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How to get out from under high brokerage fees

How to get out from under high brokerage fees
High brokerage fees eat into retirement income. (iStock)

Dear Liz: I have two accounts at a full-service brokerage. One is an inherited IRA and the other is a Roth IRA that I opened. Both have a mix of stocks and mutual funds that I chose. My accounts have done well, but I am not happy with the commissions that my brokerage charges when I trade, which I don't do often. What do I have to do to move these accounts somewhere else that doesn't charge such high commissions? I don't want to sell the stocks and funds in the accounts, but to transfer them intact. If I had to sell the funds, I'd end up paying some of the fees that I'm trying to avoid.

Answer: As long as you don't own any proprietary mutual funds in those accounts, you should be able to transfer the actual investments and your IRAs to another brokerage — just pick a discount brokerage this time. Those high commissions erode the amount you'll have at retirement and aren't necessary if you're managing your own investments.

The new brokerage will be eager to help — just call and explain you want to transfer the assets "in kind." You'll be provided with the information and forms you need to start the process, and the new brokerage will take it from there.

Be prepared for one bite in the form of "account liquidation" fees. Many (but not all) investment firms charge these when you close IRAs, and they can range from $20 to $95 per account.

Dealing with a big lottery win

Dear Liz: My brother-in-law won a good chunk of money playing the lottery. He is waiting for the check to come any day now. He is willing to give me $2 million. The question for you is how I can maximize that amount of money short term or long term?

Answer: If your brother-in-law has any sense at all, he'll realize he shouldn't have promised any gifts before he assembled a team of professional advisors. And they almost certainly will have a dim view of him giving you a seven-figure sum.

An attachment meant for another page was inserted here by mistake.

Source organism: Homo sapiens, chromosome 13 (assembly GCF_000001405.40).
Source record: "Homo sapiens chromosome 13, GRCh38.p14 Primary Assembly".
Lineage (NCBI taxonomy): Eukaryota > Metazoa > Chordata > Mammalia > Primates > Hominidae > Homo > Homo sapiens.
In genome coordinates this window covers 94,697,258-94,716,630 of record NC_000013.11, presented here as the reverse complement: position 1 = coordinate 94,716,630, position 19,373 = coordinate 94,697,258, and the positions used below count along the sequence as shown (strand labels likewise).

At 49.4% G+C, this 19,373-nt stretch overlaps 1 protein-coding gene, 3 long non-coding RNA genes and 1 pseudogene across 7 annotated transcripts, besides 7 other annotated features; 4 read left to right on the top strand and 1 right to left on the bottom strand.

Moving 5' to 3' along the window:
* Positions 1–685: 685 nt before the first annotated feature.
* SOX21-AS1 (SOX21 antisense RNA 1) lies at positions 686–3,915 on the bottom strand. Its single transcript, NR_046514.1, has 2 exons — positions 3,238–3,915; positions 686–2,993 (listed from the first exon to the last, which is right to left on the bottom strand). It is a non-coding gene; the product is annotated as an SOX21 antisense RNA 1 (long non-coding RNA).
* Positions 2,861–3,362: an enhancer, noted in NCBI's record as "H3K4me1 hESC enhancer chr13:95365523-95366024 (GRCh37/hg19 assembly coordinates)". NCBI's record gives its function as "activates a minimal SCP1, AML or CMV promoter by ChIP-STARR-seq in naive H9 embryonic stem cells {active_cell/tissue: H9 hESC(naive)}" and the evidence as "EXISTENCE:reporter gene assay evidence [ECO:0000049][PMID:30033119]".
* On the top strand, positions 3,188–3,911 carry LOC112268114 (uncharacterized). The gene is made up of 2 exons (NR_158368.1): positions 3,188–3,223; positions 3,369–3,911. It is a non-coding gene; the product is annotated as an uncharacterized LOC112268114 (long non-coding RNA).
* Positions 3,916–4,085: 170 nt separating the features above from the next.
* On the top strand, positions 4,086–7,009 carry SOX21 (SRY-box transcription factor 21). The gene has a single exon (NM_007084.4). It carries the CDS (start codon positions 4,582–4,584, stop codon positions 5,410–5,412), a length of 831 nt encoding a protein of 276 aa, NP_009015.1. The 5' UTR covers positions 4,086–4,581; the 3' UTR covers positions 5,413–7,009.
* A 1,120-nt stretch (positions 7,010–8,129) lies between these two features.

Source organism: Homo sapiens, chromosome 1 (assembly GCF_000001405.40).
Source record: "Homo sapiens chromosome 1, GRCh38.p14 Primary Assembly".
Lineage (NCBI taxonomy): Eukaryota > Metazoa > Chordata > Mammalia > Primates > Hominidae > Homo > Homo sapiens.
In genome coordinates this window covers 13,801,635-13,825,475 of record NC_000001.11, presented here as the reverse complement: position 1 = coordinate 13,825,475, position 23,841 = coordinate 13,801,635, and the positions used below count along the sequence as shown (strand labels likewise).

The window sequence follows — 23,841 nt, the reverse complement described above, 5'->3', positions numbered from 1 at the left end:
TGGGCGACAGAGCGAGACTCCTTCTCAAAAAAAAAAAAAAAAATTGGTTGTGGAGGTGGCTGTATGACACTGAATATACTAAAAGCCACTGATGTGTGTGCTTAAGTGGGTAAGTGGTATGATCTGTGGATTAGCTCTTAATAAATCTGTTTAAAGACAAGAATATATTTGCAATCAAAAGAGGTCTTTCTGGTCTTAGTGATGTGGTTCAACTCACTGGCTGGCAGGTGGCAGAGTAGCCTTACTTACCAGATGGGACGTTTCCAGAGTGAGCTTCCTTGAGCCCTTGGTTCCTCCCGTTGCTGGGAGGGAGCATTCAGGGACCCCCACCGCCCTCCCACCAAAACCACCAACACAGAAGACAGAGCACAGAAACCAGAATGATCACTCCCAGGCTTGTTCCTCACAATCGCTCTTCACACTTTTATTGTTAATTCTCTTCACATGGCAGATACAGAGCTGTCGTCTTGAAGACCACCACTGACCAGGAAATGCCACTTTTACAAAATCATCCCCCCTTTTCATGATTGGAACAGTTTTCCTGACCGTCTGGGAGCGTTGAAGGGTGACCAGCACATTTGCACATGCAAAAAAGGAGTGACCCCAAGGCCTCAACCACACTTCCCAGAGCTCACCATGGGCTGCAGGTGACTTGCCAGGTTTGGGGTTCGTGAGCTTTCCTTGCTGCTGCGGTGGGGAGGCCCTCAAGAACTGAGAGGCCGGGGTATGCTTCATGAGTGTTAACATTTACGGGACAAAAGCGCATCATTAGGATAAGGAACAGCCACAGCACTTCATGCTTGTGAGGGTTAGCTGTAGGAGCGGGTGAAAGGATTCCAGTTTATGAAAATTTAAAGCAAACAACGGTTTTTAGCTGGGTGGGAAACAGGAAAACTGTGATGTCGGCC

Handouts that large have gift tax consequences. Anything over the annual exemption amount, which this year is $14,000 per recipient, has to be reported on a gift tax return. Amounts over $14,000 count against his lifetime exemption limit, which is $5.45 million this year. Once that limit is exceeded, he'll owe substantial tax on any gifts.

Also, the $5.45-million limit is for gift and estate taxes combined. Any part of the exemption he uses during his lifetime for gifts won't be available to shield his estate from estate taxes when he dies. Although, given his apparent generosity, he may not have enough left at his death to trigger an estate tax.

It's not uncommon for those who receive large windfalls to wind up broke, especially if the amount is much larger than they're used to handling. More than a few professional athletes and lottery winners have wound up in bankruptcy court. They spend or give away money at a clip that simply isn't sustainable.

Which may be the road down which your brother-in-law has started. You can take advantage of your relative's ignorance by holding him to his pledge or you can do the right thing, which is to encourage him to hire fee-only advisors — including a CPA, an estate-planning attorney and a comprehensive financial planner who's willing to sign a fiduciary oath — to help him deal with this windfall.

Refinancing an education loan

Dear Liz: You were asked a question about whether it would be wise to refinance a parent PLUS loan through a private lender and you said yes because the interest rates are so much lower. Doesn't this ignore the benefit of the IRS tax credit? I figured out that my interest rate is effectively a couple of percentage points lower because I get a $2,500 tax credit every year.

Answer: As long as you're refinancing with another education loan, the interest is still tax deductible. The deduction is "above the line" — meaning you don't have to itemize to get it. The student loan interest deduction can reduce your taxable income by up to $2,500 if your modified adjusted gross income is less than $80,000 for singles and $160,000 for married couples filing jointly. The amount you can deduct is phased out at higher incomes and disappears after $90,000 for singles and $180,000 for marrieds.

If you're not clear whether you're refinancing into an education loan (rather than, say, a personal loan), you should ask your lender.

To clarify, it's not always a good idea to refinance, even if you get a better rate. That's because federal education loans have consumer protections that private lenders don't offer. For example, you can pause your payments for up to three years if you lose your job or have another financial setback. Private lenders may offer hardship deferments, but typically those max out at 12 months. 

Liz Weston is a personal finance columnist for NerdWallet. Questions may be sent to her at 3940 Laurel Canyon, No. 238, Studio City, CA 91604, or by using the "Contact" form at asklizweston.com. Distributed by No More Red Inc.

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